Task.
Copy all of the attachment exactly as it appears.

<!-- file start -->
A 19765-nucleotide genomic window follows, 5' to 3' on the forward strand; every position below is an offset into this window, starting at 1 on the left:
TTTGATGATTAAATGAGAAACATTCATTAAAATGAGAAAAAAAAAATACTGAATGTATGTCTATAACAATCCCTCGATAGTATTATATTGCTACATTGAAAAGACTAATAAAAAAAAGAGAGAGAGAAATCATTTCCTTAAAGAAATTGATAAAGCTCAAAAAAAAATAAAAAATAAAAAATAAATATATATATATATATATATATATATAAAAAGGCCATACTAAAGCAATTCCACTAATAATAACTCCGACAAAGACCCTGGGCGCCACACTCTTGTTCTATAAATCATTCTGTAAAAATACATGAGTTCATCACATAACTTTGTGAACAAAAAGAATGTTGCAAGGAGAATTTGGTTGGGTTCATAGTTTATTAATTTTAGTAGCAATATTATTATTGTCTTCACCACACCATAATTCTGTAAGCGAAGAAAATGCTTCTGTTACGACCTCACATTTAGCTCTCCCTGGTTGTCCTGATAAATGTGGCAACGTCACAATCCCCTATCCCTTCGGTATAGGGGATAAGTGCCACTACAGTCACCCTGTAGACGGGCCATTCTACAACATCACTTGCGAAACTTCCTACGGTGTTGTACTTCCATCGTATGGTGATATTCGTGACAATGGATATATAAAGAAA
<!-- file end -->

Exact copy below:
A 19765-nucleotide genomic window follows, 5' to 3' on the forward strand; every position below is an offset into this window, starting at 1 on the left:
TTTGATGATTAAATGAGAAACATTCATTAAAATGAGAAAAAAAAAATACTGAATGTATGTCTATAACAATCCCTCGATAGTATTATATTGCTACATTGAAAAGACTAATAAAAAAAAGAGAGAGAGAAATCATTTCCTTAAAGAAATTGATAAAGCTCAAAAAAAAATAAAAAATAAAAAATAAATATATATATATATATATATATATATAAAAAGGCCATACTAAAGCAATTCCACTAATAATAACTCCGACAAAGACCCTGGGCGCCACACTCTTGTTCTATAAATCATTCTGTAAAAATACATGAGTTCATCACATAACTTTGTGAACAAAAAGAATGTTGCAAGGAGAATTTGGTTGGGTTCATAGTTTATTAATTTTAGTAGCAATATTATTATTGTCTTCACCACACCATAATTCTGTAAGCGAAGAAAATGCTTCTGTTACGACCTCACATTTAGCTCTCCCTGGTTGTCCTGATAAATGTGGCAACGTCACAATCCCCTATCCCTTCGGTATAGGGGATAAGTGCCACTACAGTCACCCTGTAGACGGGCCATTCTACAACATCACTTGCGAAACTTCCTACGGTGTTGTACTTCCATCGTATGGTGATATTCGTGACAATGGATATATAAAGAAA